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    This source of misunderstanding is also found in the above mentioned work by Wilson: placing certain test items under certain categories is, disregarding the actual instruction given, very arbitrary. Sullivan has also referred to this. See Sullivan, H. J.: `Objectives, evaluation, and improved learner achievement’, in Popham, W. J. (ed.), Instructional objectives, Chicago 1969, p. 94.Google Scholar
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    Wijdeveld, E.: Vierkubers, IOWO curriculum development publication 5, Utrecht 1977. Goffree, F.: `Kijk op kans. Proefwerk nieuwe stijl’, Wiskobas Bulletin2 (1973), 907–919. b0 Popham, W. J., E.sner, E. W. et al.: Instructional Objectives, Chicago 1969, p. 35.Google Scholar
  56. 60.
    De Block on “expressive objectives”: It is clear that we are concerned here with a description of the learning process, not the learning objectives. Of course this does not exclude that sometimes we do not know what the actual result of certain intended objectives will be. Nor does this mean that the learning process (subject matter, methods and media) is of no importance. Eisner does not make sufficient distinction between the learning objectives and the learning process and thus comes to his highly disputable theses. (Block, A. de: Taxonomie van leerdoelen, Antwerp 1975, p. 157.)Google Scholar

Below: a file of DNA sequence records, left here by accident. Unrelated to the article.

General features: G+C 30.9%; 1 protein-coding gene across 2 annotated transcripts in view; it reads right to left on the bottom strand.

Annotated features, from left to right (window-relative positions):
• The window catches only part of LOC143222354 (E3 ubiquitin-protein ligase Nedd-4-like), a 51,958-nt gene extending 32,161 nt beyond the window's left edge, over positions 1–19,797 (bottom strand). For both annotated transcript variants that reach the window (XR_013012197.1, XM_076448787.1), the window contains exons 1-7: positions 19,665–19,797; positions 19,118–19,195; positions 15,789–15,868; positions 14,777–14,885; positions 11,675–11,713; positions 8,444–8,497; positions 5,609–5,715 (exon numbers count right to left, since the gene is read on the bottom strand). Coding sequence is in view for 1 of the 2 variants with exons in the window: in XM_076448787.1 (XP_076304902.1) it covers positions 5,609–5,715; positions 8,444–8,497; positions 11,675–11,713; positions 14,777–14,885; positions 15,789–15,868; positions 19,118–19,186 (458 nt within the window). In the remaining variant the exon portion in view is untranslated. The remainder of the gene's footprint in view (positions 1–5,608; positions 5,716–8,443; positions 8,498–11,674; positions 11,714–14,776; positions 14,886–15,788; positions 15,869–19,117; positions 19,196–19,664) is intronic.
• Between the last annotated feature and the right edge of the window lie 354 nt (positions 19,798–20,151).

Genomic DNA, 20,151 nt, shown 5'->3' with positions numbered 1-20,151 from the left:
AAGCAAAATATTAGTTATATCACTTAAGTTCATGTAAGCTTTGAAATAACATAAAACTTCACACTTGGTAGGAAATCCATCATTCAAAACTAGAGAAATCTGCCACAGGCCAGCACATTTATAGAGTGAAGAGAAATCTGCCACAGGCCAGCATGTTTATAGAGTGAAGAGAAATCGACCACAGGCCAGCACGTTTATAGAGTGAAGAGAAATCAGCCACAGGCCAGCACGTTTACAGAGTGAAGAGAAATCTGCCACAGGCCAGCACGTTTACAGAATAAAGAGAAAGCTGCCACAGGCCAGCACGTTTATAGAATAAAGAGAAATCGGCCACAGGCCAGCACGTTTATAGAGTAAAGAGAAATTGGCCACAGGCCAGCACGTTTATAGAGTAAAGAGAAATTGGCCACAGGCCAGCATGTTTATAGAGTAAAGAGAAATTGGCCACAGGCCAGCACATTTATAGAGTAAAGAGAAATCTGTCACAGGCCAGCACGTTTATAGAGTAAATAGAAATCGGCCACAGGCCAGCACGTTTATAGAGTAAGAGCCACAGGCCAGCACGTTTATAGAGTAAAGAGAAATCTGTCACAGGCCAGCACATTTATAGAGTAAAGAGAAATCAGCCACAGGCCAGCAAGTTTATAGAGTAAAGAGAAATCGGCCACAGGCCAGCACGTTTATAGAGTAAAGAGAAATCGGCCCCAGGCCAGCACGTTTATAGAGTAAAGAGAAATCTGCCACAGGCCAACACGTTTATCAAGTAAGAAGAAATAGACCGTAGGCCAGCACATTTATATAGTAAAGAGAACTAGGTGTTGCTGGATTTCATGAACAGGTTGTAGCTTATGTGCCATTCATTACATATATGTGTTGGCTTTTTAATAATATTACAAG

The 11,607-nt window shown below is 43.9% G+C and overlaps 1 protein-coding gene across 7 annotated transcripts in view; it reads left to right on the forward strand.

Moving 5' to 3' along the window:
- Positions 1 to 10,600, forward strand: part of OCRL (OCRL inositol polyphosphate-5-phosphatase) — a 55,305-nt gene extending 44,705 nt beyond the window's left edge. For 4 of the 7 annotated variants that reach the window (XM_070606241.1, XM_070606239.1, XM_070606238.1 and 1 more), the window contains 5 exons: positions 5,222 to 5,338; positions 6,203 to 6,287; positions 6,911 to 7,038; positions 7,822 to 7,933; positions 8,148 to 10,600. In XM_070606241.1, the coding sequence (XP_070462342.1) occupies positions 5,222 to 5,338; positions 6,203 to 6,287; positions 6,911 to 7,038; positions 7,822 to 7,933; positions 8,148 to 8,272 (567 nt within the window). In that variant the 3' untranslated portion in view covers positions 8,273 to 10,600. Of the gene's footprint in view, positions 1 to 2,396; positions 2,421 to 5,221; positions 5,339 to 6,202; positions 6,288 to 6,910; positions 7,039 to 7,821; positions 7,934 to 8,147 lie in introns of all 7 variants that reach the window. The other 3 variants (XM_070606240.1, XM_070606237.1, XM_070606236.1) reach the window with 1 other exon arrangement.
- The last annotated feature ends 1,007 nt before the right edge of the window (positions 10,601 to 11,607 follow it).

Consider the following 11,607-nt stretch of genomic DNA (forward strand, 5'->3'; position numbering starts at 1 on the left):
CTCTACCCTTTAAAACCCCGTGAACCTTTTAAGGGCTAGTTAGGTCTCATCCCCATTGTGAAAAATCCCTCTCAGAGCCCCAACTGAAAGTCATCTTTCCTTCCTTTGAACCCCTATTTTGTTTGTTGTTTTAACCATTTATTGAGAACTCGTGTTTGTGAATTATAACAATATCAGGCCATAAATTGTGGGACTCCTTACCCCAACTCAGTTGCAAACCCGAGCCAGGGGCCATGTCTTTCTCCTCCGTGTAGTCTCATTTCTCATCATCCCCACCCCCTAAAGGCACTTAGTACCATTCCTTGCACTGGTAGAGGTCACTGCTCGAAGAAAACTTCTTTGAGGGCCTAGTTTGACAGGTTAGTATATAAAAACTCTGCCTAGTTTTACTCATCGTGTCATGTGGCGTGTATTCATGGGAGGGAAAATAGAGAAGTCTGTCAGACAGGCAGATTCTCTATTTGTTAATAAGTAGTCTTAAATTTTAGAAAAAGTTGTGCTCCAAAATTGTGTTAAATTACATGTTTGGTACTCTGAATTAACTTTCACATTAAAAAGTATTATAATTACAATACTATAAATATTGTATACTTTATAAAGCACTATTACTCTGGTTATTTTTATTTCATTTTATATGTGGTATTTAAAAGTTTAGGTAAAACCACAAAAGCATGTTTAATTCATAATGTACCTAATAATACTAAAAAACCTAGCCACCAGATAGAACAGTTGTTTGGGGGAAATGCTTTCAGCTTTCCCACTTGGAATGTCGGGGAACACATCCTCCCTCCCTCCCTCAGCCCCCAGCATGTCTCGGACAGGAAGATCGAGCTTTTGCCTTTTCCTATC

57. 61.
    De Groot does not use the term process goals, but what he says about the subjective aspect of objectives, the pursuit of general objectives and the fact that the affective domain is no separate domain, but is of a cognitive nature, fits within the terms of process and product goals. His ideas on evaluation can therefore well be applied to the evaluation of process and product goals. We have in mind especially his “student reporting” in the form of “I have learned that See: Groot, A. D”. de: Hoe stelt men eindtermen op? Universiteit en Hogeschool 20 (1974), 213–233.Google Scholar
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Copyright information

© D. Reidel Publishing Company 1987

Authors and Affiliations

  1. 1.Mathematics Education Research Group (OW & OC)State University of UtrechtThe Netherlands